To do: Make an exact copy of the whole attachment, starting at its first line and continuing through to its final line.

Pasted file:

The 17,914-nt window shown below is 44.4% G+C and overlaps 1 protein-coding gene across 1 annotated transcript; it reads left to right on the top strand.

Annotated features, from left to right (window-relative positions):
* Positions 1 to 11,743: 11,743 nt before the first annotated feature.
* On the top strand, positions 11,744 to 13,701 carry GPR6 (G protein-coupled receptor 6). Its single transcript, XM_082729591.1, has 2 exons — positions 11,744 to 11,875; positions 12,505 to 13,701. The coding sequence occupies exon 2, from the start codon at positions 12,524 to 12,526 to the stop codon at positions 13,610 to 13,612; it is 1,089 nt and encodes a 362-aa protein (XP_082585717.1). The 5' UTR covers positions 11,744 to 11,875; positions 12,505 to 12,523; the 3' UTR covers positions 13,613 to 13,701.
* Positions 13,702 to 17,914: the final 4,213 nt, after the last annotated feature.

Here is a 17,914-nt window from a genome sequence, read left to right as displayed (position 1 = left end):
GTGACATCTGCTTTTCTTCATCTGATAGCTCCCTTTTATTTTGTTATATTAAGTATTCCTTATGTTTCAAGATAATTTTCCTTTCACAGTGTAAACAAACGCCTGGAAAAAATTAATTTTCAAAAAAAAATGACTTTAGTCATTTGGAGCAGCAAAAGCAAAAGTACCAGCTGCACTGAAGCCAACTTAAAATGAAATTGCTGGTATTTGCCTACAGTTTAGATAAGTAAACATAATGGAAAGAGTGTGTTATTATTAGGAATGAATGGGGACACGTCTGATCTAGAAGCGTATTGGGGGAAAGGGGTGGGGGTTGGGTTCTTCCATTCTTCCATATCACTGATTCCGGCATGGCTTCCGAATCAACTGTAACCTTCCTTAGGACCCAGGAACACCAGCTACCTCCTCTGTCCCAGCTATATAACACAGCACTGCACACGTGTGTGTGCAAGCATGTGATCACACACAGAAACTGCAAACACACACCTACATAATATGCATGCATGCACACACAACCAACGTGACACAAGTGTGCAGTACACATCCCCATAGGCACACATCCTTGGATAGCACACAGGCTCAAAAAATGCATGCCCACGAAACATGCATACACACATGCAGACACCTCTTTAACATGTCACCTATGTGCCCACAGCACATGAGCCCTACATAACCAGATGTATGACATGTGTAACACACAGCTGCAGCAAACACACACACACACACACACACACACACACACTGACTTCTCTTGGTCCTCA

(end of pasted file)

The 17,914-nt window shown below is 44.4% G+C and overlaps 1 protein-coding gene across 1 annotated transcript; it reads left to right on the top strand.

Annotated features, from left to right (window-relative positions):
* Positions 1 to 11,743: 11,743 nt before the first annotated feature.
* On the top strand, positions 11,744 to 13,701 carry GPR6 (G protein-coupled receptor 6). Its single transcript, XM_082729591.1, has 2 exons — positions 11,744 to 11,875; positions 12,505 to 13,701. The coding sequence occupies exon 2, from the start codon at positions 12,524 to 12,526 to the stop codon at positions 13,610 to 13,612; it is 1,089 nt and encodes a 362-aa protein (XP_082585717.1). The 5' UTR covers positions 11,744 to 11,875; positions 12,505 to 12,523; the 3' UTR covers positions 13,613 to 13,701.
* Positions 13,702 to 17,914: the final 4,213 nt, after the last annotated feature.

Here is a 17,914-nt window from a genome sequence, read left to right as displayed (position 1 = left end):
GTGACATCTGCTTTTCTTCATCTGATAGCTCCCTTTTATTTTGTTATATTAAGTATTCCTTATGTTTCAAGATAATTTTCCTTTCACAGTGTAAACAAACGCCTGGAAAAAATTAATTTTCAAAAAAAAATGACTTTAGTCATTTGGAGCAGCAAAAGCAAAAGTACCAGCTGCACTGAAGCCAACTTAAAATGAAATTGCTGGTATTTGCCTACAGTTTAGATAAGTAAACATAATGGAAAGAGTGTGTTATTATTAGGAATGAATGGGGACACGTCTGATCTAGAAGCGTATTGGGGGAAAGGGGTGGGGGTTGGGTTCTTCCATTCTTCCATATCACTGATTCCGGCATGGCTTCCGAATCAACTGTAACCTTCCTTAGGACCCAGGAACACCAGCTACCTCCTCTGTCCCAGCTATATAACACAGCACTGCACACGTGTGTGTGCAAGCATGTGATCACACACAGAAACTGCAAACACACACCTACATAATATGCATGCATGCACACACAACCAACGTGACACAAGTGTGCAGTACACATCCCCATAGGCACACATCCTTGGATAGCACACAGGCTCAAAAAATGCATGCCCACGAAACATGCATACACACATGCAGACACCTCTTTAACATGTCACCTATGTGCCCACAGCACATGAGCCCTACATAACCAGATGTATGACATGTGTAACACACAGCTGCAGCAAACACACACACACACACACACACACACACACACTGACTTCTCTTGGTCCTCA